Housing Affordability - the cost of ownership

Some older clients will remember the heady days of the 1980’s and how tough it was when mortgage rates were as high as 20%! Today, a floating mortgage rate of 8.50%pa sounds relatively easy to service when compared to 20%pa, but maybe we’re not comparing apples to apples.

The above graph runs to 2010. As you can see, interest rates fall dramatically into the GFC (Global Financial Crisis). A decade or so on and the world suffered an even bigger crisis, as Covid-19 interrupted global trade, creating extreme supply shortages and demand peaks. As a result, interest rates would reach all-time lows by 2021. By early 2022, it was clear that Central Banks had gravely miscalculated and interest rates started to rise - faster and steeper than any other time in history.

Interest rates feel today as though they may have peaked and there is an implication that they may be pressing lower. At the time of writing, the NZ Reserve Bank cash rate (OCR) has pushed up to 5.50%pa (from the extreme low of 0.25% in 2020). The cash rate is now the same as it was in June 2008.

Since June 2008, floating mortgage rates have averaged 6.90%pa, while a two-year fixed rate mortgage has averaged 6.50%pa. So, today’s floating rate (8.50%pa) is only 1.6% higher and today’s two-year “special” fixed rate (7.05%pa) just 0.55% higher. It doesn’t sound a lot different for those who borrowed in 2008… or is it?

If we look to the graph above, we can see by the mid 1980’s, the pain point of a P&I mortgage was the “I”. In the 1980’s, interest rates were unsustainably elevated. Good economic management and globalisation would see rates fall between 1988 and 2021, while wages continued to rise, making it the perfect one-way bet for property owners. Today the “I” (in a P&I loan), from a historical point of view at least, is not all that elevated – but the “P” (Price or Principal) finds us in ‘crazy territory’.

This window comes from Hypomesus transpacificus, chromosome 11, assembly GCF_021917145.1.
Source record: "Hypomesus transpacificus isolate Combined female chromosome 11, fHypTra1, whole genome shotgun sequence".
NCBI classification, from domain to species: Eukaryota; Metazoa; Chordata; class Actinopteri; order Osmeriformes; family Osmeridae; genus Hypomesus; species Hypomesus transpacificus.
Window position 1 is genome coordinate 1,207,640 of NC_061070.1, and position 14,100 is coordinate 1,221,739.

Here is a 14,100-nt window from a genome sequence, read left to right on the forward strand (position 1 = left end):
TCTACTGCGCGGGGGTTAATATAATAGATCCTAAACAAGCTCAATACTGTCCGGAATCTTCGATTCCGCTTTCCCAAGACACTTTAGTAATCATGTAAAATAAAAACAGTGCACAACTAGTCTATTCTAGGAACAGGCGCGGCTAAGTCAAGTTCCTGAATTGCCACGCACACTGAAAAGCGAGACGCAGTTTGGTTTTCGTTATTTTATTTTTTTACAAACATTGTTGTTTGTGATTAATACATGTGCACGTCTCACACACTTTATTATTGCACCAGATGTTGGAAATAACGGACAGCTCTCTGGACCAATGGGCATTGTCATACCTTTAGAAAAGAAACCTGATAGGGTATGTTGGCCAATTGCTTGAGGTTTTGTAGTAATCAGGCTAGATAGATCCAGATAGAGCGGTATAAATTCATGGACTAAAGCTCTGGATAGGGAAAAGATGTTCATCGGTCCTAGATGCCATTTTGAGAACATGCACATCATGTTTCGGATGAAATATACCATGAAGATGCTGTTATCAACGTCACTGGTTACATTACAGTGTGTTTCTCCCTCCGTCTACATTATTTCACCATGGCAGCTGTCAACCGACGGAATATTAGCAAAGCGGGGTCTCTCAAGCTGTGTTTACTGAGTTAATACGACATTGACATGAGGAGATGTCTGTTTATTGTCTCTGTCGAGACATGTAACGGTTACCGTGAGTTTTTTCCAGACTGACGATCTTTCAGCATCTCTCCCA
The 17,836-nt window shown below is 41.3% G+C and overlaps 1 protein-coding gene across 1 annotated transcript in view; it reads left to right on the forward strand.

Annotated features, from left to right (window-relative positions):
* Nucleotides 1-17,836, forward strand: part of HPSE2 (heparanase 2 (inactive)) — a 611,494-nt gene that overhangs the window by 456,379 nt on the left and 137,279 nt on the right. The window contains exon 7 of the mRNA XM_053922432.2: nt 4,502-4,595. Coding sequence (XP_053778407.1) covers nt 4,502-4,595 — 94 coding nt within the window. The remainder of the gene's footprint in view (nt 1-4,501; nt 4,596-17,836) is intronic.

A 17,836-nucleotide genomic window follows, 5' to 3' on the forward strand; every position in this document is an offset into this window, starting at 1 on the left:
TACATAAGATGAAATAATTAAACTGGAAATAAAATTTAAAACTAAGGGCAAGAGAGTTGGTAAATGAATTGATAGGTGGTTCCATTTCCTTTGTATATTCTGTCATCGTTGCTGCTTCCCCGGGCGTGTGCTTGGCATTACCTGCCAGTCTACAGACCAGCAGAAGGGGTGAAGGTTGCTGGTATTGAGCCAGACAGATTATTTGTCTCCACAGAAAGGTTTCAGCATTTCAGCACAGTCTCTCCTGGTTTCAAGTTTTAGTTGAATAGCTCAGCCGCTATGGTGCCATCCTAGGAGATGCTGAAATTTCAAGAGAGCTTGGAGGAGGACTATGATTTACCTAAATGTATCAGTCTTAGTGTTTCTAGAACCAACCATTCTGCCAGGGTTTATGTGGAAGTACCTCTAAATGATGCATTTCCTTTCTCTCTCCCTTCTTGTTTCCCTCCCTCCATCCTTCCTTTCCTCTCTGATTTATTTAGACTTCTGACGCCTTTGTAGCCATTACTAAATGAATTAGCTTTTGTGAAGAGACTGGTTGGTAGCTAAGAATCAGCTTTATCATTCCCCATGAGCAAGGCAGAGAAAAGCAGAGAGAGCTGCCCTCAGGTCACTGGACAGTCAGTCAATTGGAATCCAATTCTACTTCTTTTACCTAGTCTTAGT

In June 2008, the average NZ house value was $515,250 (source: St Louis Fed). By late 2021, prices peaked at $1,068,765 (source: REINZ). June 2023, prices drifted back to $852,000. The most recent REINZ data suggests prices may have pushed back to $900,000 (October 2023). Bottomline, for largely the same house in 2008, we now pay twice the price. Unfortunately though, we’re borrowing twice the money and some.

Let’s look at “normal people” buying an “average home”. Let’s assume they have a 20% deposit, and they borrow 80%. They repay this debt over a 25-year term (this could be you, your kids or, it could be your grandchildren).

In June 2008, buying an average house cost $515,000. Using our assumptions, we’d borrow $412,000. Interest would cost 6.50%pa. Base P&I repayments are $33,384pa (rates and insurances still to pay).

In late 2021, $1,068,000 is now the average NZ house price. Our deposit is $213,600 and we borrow $854,400. Low interest rates mean we’re able to pay more for the same house (and we fix our interest for two years at 3%pa). Our repayments are $48,624pa (plus rates, insurances etc).